Frutti di Mare
We have spent the last five days exploring Susui, a small village just off the southern coast of Vanua Balavu. The fun began with a traditional sevusevu ceremony—we presented the waka root when we first arrived and were invited to drink kava with them the following evening.
We went ashore around six, and found most of the adult men under a tarp drinking kava, playing the guitar, and singing. There was another yacht there, Viandante, a young couple with two friends visiting. Not only did these four turn out to be kindred spirits, but we soon found out that the Viandante crew hail from Trinity County, where Dominic is from. When not sailing, they live just outside Burnt Ranch. These are some of the least populated areas in California, so to meet these two drinking kava in one of the least populated areas of Fiji felt like a fated traveling wonder.
So with our new best friends from home, and our new best friends from Fiji, Save and Jacob—the son of the chief and the spokesman, respectively, who had been dispatched to show us around—we spent the next few days eating our way around the island.
We spent four hours walking the perfect white sand beach with Save, which was super fun because the beach was gorgeous and he named the plants for us and pointed out turtle tracks. He is the first Fijian who is our age that we really got to get to know. He was as generous in sharing his life stories as he was his island—trading seafood between villages to make a living, a few wild nights, unable to find a wife, excited to be a first time father, soon—all amplified by village gossip and having to move back in with his dad, the chief, after the cyclone destroyed two of the walls of his home four months ago.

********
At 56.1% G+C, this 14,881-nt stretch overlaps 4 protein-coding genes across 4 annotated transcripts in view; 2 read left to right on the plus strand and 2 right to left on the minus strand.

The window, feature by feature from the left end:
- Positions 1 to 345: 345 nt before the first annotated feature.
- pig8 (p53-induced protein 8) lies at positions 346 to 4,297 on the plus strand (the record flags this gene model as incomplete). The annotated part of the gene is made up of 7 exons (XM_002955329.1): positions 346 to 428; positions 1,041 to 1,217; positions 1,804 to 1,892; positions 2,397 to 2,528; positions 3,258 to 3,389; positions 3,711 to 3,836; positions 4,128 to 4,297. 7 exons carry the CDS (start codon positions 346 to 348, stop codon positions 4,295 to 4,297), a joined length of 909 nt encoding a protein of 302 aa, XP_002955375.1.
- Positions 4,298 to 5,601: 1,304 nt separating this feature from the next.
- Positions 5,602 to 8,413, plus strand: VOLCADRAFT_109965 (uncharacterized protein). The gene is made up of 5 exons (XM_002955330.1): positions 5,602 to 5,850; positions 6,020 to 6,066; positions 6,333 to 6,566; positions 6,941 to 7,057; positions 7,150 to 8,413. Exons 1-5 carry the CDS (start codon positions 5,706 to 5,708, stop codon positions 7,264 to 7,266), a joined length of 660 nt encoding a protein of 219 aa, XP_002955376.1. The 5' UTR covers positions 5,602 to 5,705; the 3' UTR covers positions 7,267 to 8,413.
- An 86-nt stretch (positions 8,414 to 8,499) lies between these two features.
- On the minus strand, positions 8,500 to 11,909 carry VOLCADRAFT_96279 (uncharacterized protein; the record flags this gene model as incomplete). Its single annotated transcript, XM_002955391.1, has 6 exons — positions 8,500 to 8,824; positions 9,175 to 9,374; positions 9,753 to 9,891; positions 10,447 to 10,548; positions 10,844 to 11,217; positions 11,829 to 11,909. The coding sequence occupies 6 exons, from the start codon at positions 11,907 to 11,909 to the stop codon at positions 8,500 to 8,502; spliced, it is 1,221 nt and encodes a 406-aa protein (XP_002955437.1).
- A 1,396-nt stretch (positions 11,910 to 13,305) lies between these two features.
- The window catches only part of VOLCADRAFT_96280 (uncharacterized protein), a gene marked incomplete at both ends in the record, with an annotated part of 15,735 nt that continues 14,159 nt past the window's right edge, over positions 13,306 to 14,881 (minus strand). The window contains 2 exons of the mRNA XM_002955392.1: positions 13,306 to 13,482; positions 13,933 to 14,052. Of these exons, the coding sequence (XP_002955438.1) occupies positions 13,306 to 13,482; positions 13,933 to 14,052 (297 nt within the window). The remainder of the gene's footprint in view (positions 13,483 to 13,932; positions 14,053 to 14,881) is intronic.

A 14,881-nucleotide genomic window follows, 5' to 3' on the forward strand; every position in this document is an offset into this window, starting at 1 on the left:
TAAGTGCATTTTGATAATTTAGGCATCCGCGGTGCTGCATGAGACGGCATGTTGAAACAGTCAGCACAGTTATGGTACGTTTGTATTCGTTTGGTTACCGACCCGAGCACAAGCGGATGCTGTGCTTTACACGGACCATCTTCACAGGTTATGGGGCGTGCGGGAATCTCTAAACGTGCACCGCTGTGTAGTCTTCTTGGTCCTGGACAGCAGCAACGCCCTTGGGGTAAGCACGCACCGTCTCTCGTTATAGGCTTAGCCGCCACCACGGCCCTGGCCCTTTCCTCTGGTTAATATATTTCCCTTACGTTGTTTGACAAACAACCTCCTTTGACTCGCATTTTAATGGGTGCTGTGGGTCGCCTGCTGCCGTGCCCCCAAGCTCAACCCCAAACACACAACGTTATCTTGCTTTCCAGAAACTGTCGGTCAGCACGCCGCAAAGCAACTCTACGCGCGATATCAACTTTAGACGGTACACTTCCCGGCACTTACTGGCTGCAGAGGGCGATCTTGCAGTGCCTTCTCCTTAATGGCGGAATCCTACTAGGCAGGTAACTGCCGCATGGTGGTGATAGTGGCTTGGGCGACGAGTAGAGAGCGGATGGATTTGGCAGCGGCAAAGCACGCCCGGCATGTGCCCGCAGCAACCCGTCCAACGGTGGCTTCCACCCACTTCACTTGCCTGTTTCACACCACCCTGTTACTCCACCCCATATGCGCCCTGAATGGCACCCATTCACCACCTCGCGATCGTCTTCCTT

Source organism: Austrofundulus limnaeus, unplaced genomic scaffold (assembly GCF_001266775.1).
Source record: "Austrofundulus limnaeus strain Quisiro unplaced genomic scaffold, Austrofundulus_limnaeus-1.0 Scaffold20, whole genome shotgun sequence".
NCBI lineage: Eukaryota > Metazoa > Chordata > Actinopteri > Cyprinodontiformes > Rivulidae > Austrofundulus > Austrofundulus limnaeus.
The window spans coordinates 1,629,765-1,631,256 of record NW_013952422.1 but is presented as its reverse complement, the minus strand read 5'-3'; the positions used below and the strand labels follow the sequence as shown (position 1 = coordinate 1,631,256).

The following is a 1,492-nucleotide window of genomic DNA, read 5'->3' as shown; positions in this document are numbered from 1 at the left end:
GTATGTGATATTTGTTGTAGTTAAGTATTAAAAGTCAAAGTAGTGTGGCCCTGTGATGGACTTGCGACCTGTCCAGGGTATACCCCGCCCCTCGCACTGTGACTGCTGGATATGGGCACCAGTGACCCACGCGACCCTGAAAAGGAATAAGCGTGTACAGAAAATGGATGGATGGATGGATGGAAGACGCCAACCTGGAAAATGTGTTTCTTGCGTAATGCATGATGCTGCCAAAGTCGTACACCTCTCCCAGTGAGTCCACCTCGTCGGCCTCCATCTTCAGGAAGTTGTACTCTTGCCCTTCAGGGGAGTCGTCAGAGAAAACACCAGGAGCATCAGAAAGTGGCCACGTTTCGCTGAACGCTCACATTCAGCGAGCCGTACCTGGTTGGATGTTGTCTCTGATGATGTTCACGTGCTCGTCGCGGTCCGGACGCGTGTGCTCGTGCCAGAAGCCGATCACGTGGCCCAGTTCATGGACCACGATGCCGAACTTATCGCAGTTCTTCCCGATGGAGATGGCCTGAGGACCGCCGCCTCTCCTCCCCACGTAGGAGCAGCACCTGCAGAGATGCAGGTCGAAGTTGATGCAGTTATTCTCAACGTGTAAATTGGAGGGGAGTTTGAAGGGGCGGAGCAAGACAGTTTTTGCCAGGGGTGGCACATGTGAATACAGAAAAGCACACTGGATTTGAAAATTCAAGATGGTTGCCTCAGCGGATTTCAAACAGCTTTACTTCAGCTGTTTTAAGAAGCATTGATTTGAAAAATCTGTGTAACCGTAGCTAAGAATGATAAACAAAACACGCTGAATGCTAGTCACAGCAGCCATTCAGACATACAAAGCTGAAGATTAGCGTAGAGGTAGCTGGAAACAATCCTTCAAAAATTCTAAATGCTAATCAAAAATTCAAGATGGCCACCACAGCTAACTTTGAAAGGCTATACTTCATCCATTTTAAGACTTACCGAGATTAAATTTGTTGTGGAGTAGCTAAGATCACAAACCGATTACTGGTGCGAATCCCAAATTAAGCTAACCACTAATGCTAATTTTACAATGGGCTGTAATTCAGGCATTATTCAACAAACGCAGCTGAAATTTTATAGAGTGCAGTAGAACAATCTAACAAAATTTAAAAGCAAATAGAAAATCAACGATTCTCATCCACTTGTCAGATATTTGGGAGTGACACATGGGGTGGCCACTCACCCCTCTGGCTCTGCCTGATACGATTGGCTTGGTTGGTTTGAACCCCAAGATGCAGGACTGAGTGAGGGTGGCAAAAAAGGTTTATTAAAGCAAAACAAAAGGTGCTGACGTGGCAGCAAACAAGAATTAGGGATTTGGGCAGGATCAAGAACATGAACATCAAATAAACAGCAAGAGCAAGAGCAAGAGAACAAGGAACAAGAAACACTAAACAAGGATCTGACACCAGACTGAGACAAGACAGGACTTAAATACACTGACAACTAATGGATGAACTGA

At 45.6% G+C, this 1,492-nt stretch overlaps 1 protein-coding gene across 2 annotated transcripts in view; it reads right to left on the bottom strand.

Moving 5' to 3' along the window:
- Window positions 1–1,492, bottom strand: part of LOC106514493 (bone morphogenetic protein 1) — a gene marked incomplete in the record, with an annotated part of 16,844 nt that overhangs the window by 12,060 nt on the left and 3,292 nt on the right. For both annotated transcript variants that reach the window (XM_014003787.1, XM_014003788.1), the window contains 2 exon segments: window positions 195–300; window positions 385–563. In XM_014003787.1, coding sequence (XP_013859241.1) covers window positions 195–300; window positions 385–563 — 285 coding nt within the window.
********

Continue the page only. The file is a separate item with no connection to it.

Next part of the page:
We had a quick picnic on the beach, but Save took us to his 'crab bank,' a log about 50 meters up a dry river bed that houses many coconut crabs. So he gathered some, brought them back to the boat, and gave us a lesson in crabbing and feasting.
Subduing the crab:
Cracking the claws:
The next day we picked up Save in the morning to go diving. He and Dominic brought their spear guns and caught parrot fish and grouper for dinner. Then we met up with Viandante, who had spent the morning gathering oysters growing on the mangrove roots with Jacob. We found a beach, lit a fire, feasted on barbecued oysters and celebrated the bounty of the sea.